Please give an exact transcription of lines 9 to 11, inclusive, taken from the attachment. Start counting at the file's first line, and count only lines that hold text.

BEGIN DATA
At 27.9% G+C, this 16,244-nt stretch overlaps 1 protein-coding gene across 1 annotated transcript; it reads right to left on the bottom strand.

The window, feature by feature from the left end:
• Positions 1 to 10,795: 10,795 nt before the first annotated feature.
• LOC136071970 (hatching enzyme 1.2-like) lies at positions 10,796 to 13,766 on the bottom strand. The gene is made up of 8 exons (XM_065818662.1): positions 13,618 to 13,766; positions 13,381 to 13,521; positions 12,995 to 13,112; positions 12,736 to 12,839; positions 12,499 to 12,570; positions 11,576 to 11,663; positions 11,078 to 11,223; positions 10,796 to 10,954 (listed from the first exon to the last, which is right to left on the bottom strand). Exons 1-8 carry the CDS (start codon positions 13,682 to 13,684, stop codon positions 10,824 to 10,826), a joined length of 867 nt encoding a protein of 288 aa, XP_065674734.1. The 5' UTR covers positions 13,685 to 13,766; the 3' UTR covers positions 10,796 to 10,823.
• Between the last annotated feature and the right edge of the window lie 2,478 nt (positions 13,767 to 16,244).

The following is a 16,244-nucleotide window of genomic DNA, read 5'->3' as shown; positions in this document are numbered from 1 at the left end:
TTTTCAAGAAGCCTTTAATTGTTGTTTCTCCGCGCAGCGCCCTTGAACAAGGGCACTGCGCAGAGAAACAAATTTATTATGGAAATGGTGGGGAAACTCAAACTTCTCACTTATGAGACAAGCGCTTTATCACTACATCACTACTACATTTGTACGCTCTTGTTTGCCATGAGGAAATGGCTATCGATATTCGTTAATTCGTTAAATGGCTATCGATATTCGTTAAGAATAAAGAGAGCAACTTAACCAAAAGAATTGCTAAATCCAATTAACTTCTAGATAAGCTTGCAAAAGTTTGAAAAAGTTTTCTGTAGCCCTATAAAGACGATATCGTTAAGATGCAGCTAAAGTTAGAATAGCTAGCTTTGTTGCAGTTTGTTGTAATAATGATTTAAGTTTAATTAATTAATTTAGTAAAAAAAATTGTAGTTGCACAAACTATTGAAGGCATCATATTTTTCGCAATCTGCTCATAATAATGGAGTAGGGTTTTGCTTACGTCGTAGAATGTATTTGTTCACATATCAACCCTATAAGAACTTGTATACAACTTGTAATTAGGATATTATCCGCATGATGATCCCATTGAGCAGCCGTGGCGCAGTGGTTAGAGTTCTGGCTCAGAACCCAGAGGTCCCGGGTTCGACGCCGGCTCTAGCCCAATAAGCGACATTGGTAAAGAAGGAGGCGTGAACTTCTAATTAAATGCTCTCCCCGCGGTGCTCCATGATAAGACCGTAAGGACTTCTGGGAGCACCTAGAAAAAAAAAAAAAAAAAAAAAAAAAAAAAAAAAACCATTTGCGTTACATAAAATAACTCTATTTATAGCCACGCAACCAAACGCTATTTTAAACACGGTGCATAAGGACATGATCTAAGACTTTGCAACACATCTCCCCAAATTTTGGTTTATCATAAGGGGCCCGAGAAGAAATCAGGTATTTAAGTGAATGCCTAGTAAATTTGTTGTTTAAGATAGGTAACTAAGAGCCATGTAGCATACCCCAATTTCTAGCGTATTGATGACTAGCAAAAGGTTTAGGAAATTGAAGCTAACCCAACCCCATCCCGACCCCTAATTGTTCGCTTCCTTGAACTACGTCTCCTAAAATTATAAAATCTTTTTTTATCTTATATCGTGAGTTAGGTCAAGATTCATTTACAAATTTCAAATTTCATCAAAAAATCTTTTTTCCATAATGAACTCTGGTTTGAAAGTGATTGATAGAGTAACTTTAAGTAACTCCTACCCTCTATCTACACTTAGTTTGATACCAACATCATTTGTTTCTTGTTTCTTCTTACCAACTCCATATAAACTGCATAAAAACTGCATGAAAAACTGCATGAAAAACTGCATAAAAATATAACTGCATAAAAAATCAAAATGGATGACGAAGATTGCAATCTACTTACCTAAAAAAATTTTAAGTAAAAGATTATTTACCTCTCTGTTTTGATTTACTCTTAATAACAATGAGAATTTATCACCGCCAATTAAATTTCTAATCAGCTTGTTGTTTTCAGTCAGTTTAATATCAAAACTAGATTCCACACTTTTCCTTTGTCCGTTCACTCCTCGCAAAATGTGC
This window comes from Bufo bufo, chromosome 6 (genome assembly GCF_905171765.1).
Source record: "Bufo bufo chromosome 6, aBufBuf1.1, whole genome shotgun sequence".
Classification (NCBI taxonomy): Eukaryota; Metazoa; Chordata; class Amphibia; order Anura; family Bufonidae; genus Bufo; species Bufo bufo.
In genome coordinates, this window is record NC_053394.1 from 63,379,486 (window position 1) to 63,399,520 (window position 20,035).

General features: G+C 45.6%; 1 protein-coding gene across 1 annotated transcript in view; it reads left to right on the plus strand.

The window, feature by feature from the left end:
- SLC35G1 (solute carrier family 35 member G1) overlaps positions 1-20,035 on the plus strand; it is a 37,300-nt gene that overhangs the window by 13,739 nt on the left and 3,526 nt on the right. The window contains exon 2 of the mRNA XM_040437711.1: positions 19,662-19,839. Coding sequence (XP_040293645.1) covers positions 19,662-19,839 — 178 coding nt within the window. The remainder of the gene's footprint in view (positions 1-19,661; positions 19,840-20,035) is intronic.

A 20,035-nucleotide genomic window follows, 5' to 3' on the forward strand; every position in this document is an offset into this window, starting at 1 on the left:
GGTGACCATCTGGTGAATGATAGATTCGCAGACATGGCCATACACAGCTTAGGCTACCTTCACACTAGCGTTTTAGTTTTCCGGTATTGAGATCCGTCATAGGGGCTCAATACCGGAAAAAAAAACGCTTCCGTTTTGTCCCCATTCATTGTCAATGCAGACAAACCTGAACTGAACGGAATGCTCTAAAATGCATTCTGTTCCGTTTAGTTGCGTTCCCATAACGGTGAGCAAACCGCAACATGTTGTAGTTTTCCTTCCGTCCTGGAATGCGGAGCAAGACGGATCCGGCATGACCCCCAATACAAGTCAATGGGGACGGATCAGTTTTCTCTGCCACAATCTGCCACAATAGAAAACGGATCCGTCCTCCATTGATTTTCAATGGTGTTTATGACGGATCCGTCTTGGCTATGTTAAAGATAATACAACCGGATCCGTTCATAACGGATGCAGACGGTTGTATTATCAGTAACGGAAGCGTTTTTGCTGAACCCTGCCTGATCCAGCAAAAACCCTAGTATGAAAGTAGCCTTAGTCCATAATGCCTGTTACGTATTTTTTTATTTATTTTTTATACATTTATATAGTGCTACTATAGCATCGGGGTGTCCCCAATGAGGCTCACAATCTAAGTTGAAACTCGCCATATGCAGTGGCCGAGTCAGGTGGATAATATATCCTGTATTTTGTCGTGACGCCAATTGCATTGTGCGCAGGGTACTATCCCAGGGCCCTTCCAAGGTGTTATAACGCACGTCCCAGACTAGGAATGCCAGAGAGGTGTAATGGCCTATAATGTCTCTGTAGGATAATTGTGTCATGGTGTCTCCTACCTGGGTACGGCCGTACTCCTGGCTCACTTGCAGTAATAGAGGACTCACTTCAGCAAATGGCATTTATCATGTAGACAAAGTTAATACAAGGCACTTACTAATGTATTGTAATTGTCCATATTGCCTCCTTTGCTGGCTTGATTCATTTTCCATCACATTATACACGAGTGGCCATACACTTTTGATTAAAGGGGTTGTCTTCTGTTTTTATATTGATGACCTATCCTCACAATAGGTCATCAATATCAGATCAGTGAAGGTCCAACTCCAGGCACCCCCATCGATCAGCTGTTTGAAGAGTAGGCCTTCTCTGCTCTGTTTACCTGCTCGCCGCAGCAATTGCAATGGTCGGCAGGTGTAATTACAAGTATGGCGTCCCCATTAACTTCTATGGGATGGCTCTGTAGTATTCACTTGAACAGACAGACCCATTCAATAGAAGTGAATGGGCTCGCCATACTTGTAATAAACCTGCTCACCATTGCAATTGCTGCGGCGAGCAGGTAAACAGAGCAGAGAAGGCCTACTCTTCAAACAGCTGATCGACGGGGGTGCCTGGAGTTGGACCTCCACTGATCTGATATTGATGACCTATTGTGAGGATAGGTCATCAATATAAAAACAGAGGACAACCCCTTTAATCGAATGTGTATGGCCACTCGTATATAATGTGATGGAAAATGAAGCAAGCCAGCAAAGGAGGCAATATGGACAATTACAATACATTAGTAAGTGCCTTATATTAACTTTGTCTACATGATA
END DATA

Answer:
Source record: "Bufo bufo chromosome 6, aBufBuf1.1, whole genome shotgun sequence".
Classification (NCBI taxonomy): Eukaryota; Metazoa; Chordata; class Amphibia; order Anura; family Bufonidae; genus Bufo; species Bufo bufo.
In genome coordinates, this window is record NC_053394.1 from 63,379,486 (window position 1) to 63,399,520 (window position 20,035).